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Same-level peer-assisted learning in medical clinical placements: a narrative systematic review

Citation

Tai, J and Molloy, E and Haines, T and Canny, B, Same-level peer-assisted learning in medical clinical placements: a narrative systematic review, Medical Education, 50, (4) pp. 469-484. ISSN 0308-0110 (2016) [Refereed Article]

Copyright Statement

Copyright 2016 John Wiley & Sons Ltd.

DOI: doi:10.1111/medu.12898

Abstract

Background: Peer-assisted learning (PAL) is increasingly used in medical education, and the benefits of this approach have been reported. Previous reviews have focused on the benefits of peer tutoring of junior students by senior students. Forms of PAL such as discussion groups and role-playing have been neglected, as have alternative teacher-learner configurations (e.g. same-level PAL) and the effects on other stakeholders, including clinician educators and patients. This review examines the benefits of same-level PAL for students, clinician educators and patients in pre-registration clinical medical education.

Methods:Medline, PsycINFO, CINAHL and ERIC were searched in March 2014. A total of 1228 abstracts were retrieved for review; 64 full-text papers were assessed. Data were extracted from empirical studies describing a same-level PAL initiative in a clinical setting, focusing on effects beyond academic performance and student satisfaction. Qualitative thematic analysis was employed to identify types of PAL and to cluster the reported PAL effects.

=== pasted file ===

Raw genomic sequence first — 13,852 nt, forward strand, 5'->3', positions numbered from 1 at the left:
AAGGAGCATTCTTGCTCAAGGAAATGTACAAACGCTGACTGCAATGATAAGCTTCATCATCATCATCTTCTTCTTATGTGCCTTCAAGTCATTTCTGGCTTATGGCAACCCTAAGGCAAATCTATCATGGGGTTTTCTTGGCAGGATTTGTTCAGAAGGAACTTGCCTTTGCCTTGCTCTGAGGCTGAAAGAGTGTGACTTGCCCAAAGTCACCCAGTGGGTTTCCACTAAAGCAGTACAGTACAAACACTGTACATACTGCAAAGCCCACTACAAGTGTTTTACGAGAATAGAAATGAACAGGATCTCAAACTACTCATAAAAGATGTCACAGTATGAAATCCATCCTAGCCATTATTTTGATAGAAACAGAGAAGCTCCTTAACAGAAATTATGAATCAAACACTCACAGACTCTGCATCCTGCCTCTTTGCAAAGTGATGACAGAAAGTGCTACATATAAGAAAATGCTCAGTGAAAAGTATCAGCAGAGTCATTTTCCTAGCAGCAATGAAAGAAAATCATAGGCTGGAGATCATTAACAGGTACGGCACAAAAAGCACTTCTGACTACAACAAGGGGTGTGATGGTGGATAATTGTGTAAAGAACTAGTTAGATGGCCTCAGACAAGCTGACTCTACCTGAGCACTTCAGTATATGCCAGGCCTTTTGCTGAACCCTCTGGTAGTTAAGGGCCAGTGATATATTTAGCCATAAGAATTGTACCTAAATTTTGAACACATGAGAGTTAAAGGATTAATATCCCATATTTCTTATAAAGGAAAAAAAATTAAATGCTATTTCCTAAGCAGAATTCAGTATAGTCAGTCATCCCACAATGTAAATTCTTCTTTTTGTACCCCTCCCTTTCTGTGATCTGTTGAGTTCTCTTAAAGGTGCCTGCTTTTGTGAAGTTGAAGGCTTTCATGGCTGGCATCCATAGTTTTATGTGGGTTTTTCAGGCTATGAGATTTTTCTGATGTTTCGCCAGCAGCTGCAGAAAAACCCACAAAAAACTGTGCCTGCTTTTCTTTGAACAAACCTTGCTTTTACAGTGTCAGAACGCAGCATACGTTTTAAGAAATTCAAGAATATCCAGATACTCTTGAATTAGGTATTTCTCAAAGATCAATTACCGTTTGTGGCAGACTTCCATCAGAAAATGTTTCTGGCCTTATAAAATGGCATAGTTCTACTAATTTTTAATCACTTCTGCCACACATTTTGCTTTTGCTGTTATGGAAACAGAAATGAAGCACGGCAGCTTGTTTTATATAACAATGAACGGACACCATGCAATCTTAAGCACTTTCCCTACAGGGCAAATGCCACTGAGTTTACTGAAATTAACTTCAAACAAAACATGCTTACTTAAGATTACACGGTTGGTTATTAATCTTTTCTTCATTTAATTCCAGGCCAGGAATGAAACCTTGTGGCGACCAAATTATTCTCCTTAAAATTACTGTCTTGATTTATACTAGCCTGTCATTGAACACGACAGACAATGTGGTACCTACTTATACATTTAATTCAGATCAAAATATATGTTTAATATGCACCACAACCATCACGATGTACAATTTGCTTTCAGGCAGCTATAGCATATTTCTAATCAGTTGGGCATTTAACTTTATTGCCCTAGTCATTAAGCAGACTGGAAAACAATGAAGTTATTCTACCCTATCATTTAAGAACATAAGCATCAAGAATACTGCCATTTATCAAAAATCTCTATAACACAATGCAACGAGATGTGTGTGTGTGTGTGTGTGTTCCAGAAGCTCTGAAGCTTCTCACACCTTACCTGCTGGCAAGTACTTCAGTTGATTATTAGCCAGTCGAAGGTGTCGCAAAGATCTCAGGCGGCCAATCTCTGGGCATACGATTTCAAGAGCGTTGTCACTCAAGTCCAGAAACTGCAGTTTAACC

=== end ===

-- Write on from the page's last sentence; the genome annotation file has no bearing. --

Results: Forty-three studies were included in the review. PAL activities were categorised into role-play, discussion, teaching and assessment. Only 50% of studies reported information beyond self-report and satisfaction with the PAL intervention. Benefits for students (including development of communication and professional skills) and clinician educators (developing less-used facilitation skills) were reported. Direct patient outcomes were not identified. Caveats to the use of PAL emerged, and guidelines for the use of PAL were perceived as useful.

Conclusion: Many student-related benefits of PAL were identified. PAL contributes to the development of crucial skills required for a doctor in the workplace. Vertical integration of learning and teaching skills across the curriculum and tools such as feedback checklists may be required for successful PAL in the clinical environment. Benefits for patients and educators were poorly characterised within the included studies. Future work should evaluate the use of PAL with regards to student, clinician educator and patient outcomes.

Item Details

Item Type:Refereed Article
Research Division:Education
Research Group:Curriculum and Pedagogy
Research Field:Medicine, Nursing and Health Curriculum and Pedagogy
Objective Division:Expanding Knowledge
Objective Group:Expanding Knowledge
Objective Field:Expanding Knowledge in the Medical and Health Sciences
Author:Canny, B (Professor Ben Canny)
ID Code:110340
Year Published:2016
Web of Science® Times Cited:7
Deposited By:Office of the School of Medicine
Deposited On:2016-07-25
Last Modified:2017-10-16
Downloads:0

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